The Canadian experience: it makes a difference

The challenges presented by low-moisture, high-erosion environments are common to both the Canadian prairies and large proportions of Australia’s cropping regions.

To share the lessons learned in Canada, where the no-tillage system has been long established, the Victorian No-Till Farmers Association conference heard from Canadian no-tillage expert Dr Guy Lafond, who has completed a 14-year study comparing no-tillage with other systems.

Dr Lafond, a Production Systems Agronomist and specialised crop coordinator with Agriculture and Agri-Food Canada, has compared the long-term benefits of no-tillage on adjacent paddocks in Saskatchewan.

The study was initiated in 2002 when no-till veteran Jim Halford leased a paddock next to his long-term, no-till paddock near Indian Head and switched it to the no-tillage system.

Among the findings was a dramatic difference in yield, especially when no nitrogen fertiliser was applied: Mr Halford’s original land (under no-tillage for 20 years) was sown to spring wheat and yielded 2.87 tonne/ha (42.6 bushels/acre) versus 1.76 tonne/ha (26.2 bushel/acre) on the newly no-tilled fields.

Dr Lafond said the results of this study demonstrated that the agronomic and economic benefits with direct seeding accrue over time.

At the conference, he presented a summary of the results of his 1986-1998 comparative study of tillage systems and crop rotations at the Indian Head Research Farm in Saskatchewan.

In Saskatchewan, 40 percent of cultivated hectares used no-tillage, a 2003 survey revealed. The province is one of three prairie provinces and accounts for 48 percent of all cultivated land in Canada, where no-tillage has been widely practised for about 15 years. Its adoption has been spurred on by the determination of several no-tillage pioneers and major changes to government policies aimed at tackling the region’s serious soil degradation.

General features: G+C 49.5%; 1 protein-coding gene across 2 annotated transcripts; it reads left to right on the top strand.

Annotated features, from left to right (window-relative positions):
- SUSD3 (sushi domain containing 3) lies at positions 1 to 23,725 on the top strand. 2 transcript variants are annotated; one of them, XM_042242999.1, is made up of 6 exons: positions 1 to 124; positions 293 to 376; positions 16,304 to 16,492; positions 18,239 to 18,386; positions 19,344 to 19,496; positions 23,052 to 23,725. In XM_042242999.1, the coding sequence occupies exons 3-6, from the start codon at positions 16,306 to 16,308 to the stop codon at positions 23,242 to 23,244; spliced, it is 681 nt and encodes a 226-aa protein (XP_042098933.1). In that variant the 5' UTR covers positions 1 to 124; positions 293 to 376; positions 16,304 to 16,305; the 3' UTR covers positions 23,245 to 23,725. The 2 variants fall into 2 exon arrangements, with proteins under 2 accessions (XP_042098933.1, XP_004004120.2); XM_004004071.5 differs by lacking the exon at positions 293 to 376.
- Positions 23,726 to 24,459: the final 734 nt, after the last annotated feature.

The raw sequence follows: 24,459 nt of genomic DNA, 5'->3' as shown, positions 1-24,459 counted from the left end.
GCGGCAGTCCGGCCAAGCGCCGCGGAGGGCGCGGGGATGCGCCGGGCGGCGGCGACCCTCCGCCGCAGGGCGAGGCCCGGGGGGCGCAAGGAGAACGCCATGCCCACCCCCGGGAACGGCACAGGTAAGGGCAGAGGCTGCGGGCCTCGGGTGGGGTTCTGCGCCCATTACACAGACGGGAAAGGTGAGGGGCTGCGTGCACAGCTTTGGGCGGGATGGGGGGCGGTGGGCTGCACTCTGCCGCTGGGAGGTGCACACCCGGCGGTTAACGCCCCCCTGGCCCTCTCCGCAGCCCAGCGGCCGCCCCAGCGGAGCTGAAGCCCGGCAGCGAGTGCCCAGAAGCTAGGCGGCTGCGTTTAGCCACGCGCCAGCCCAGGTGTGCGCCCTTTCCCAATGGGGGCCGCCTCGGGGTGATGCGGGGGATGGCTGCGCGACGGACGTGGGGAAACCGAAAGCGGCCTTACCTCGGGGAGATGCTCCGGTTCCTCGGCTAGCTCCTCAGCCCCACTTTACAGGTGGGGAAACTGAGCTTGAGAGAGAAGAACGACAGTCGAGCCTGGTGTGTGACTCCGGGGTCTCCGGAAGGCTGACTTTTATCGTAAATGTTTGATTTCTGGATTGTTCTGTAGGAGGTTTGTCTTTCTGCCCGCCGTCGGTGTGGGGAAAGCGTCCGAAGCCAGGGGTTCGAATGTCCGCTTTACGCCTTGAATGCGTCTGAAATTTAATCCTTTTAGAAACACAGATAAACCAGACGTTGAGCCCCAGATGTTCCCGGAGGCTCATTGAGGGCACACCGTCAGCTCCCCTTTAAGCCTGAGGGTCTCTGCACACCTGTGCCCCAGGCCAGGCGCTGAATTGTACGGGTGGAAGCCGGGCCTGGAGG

The Indian Head study compared no-tillage, minimum tillage and conventional tillage on three crop sequences. Water use, weed and disease management and row spacing were some of the many aspects it covered. On yield, among the results recorded were a nine percent yield advantage for field peas and 11 percent for flax, averaged over a 12-year period.

Economic comparisons of the three tillage systems found that net returns were highest for the minimum-tillage and no-tillage managed cereal/oilseed/pulse rotation and lowest for the monocultural cereal rotation.

Conventional tillage management practices showed the highest level of financial risk for all crop rotations and grain price scenarios. More recently, further research provided an insight into the impact of standing stubble on wind speeds and therefore evaporation rates.

“If you have 30 to 35cm stubble, the wind speed on the soil surface is reduced by about 70 percent,” he said. “Which means that you significantly reduce water evaporation in the soil, which means the water stays in the soil longer for the plant to capture. Any time you can funnel more water to the plant you will derive more yield.”

Speaking after the conference, he said that despite the vastly different climates of the grain regions of Canada and Australia, the needs for water conservation and soil improvement were common to both, and Australia’s poorer soils made the case for switching to no-till even stronger than in Canada. “The soils are much more fertile in Western Canada . . . Here they talk about soils with half a percent organic carbon.

“Unless you have beach sand, we don’t have much of that. Around Indian Head, we have around three to four per cent organic matter.”

Water conservation was the prime driver of no-till gains in Western Canada in the short term, “but from what I can see the benefits that are being derived here are from rapid improvements in soil structure”.

For more information:
Robert Ruwoldt, President, Victorian No-Till Farmers Association,

Region North, South, West